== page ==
Abstract Harris and Busseri [Harris, H., & Busseri, M.A. (2019). Is there an ‘end of history illusion’ for life satisfaction? Evidence from a three-wave longitudinal study. Journal of Research in Personality, 83, 103869] examined the changes in life satisfaction people predicted vs. experienced for 30-years based on the three waves of the Midlife in the United States (MIDUS) survey. They conclude that “Contrary to the EOHI [end of history illusion], most individuals either were accurate or antic...
2 CitationsSource
#1Nick Buttrick (UVA: University of Virginia)H-Index: 8
#2Hyewon Choi (UVA: University of Virginia)H-Index: 7
Last. Daniela C. Wilks (University of Porto)H-Index: 6
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: Which is more enjoyable: trying to think enjoyable thoughts or doing everyday solitary activities? Wilson et al. (2014) found that American participants much preferred solitary everyday activities, such as reading or watching TV, to thinking for pleasure. To see whether this preference generalized outside of the United States, we replicated the study with 2,557 participants from 12 sites in 11 countries. The results were consistent in every country: Participants randomly assigned to do somethi...
6 CitationsSource
#1A Vallance (RCS: Royal College of Surgeons of England)H-Index: 10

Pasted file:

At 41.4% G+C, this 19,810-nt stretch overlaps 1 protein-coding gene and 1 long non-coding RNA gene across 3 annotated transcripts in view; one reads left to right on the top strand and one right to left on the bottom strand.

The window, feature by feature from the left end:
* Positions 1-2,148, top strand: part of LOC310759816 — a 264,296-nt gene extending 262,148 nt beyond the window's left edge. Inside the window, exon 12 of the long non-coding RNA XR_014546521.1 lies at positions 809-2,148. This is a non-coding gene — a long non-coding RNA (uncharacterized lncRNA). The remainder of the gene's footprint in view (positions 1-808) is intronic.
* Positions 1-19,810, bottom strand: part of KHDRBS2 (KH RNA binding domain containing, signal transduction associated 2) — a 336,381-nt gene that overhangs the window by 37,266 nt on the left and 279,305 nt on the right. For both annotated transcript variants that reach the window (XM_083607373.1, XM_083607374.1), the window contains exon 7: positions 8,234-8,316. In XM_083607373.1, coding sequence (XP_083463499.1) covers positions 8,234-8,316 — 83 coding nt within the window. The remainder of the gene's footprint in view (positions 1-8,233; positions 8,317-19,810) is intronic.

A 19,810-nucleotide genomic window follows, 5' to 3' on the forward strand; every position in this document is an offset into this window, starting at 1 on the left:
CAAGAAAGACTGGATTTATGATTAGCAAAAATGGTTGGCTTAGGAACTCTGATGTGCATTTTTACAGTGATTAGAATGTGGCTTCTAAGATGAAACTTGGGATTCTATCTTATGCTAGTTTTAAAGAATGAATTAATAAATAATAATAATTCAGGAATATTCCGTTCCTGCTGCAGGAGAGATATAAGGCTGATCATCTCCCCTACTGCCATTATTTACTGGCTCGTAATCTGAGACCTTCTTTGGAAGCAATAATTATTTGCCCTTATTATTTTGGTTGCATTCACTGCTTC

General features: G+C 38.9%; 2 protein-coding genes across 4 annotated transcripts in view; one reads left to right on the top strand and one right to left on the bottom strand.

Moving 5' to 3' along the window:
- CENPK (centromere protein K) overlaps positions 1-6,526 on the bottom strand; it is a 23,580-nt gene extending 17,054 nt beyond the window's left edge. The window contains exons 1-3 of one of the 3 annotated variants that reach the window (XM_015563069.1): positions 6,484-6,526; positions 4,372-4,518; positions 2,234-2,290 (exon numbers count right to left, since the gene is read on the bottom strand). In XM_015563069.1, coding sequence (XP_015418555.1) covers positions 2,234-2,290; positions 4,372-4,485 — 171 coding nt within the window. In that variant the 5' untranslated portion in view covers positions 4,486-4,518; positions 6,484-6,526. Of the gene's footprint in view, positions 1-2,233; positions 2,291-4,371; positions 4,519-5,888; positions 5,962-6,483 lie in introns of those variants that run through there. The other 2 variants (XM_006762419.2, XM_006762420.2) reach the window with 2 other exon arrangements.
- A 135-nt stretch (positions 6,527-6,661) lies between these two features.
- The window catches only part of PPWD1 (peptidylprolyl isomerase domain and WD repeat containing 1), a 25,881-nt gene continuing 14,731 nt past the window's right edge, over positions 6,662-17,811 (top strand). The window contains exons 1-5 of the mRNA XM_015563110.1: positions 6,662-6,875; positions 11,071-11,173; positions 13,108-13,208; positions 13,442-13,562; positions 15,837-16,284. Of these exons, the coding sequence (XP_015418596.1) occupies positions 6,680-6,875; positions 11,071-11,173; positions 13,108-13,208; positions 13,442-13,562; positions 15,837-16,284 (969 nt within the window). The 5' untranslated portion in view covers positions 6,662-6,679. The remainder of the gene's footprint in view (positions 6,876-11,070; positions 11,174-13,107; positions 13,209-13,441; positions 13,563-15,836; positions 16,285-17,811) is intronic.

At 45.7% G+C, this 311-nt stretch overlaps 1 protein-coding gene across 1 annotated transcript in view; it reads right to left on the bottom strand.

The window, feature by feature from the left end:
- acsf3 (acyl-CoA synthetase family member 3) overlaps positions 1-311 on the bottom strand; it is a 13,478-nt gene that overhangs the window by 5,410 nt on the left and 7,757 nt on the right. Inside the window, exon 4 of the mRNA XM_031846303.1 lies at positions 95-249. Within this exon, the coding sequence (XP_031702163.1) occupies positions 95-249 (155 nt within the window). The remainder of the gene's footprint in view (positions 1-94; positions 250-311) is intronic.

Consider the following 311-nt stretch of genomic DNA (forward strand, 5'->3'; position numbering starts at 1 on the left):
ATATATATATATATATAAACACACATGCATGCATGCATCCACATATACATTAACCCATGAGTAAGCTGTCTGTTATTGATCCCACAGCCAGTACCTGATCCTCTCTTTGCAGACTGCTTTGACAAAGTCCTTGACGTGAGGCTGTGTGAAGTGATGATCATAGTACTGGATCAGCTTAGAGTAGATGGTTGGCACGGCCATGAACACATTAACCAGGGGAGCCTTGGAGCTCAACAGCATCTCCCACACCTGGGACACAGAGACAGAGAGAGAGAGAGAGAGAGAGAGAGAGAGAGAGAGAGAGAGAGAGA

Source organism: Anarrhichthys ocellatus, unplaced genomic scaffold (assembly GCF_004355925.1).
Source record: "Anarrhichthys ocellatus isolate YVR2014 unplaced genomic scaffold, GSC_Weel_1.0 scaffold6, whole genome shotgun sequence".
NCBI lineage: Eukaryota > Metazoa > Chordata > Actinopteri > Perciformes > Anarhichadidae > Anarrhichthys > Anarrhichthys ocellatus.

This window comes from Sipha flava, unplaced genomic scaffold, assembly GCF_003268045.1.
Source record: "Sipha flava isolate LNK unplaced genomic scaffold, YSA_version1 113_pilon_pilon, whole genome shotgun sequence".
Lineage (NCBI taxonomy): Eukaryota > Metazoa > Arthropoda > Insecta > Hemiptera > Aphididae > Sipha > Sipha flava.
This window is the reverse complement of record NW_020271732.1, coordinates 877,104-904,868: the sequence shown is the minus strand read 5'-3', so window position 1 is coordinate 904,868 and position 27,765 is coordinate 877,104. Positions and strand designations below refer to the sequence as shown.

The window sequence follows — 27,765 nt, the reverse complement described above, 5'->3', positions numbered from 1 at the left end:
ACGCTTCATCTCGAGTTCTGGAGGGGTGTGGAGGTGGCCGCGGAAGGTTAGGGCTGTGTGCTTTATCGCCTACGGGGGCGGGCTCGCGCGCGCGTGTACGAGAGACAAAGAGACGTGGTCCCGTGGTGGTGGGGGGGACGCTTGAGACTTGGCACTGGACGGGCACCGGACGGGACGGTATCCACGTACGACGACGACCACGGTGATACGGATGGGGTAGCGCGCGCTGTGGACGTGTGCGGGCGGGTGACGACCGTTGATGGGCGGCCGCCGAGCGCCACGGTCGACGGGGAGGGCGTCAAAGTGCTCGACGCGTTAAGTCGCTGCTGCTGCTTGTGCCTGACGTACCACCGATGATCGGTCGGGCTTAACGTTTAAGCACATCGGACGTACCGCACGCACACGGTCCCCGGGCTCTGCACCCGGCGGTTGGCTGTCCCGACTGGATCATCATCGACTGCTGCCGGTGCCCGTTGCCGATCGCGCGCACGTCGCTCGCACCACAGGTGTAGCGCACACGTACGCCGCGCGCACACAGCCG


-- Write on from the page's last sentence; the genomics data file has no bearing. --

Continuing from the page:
#2D. P. Harji (RVI: Royal Victoria Infirmary)H-Index: 2
Last. Haney Youssef (HEFT: Heart of England NHS Foundation Trust)H-Index: 12
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Abstract Aim The IMPACT (Improving the Management of Patients with Advanced Colorectal Tumours) initiative was established by the Association of Coloproctology of Great Britain and Ireland in 2017 as a consortium of surgeons (colorectal, hepatobiliary, thoracic), oncologists, radiologists, pathologists, palliative care physicians, patients, carers and charity stakeholders who will work together to improve outcomes in patients with advanced and metastatic colorectal cancer. To establish this init...
6 CitationsSource
#1Jeremy M. WolfeH-Index: 81
Last. David E. LevariH-Index: 1
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#1Timothy D. Wilson (UVA: University of Virginia)H-Index: 78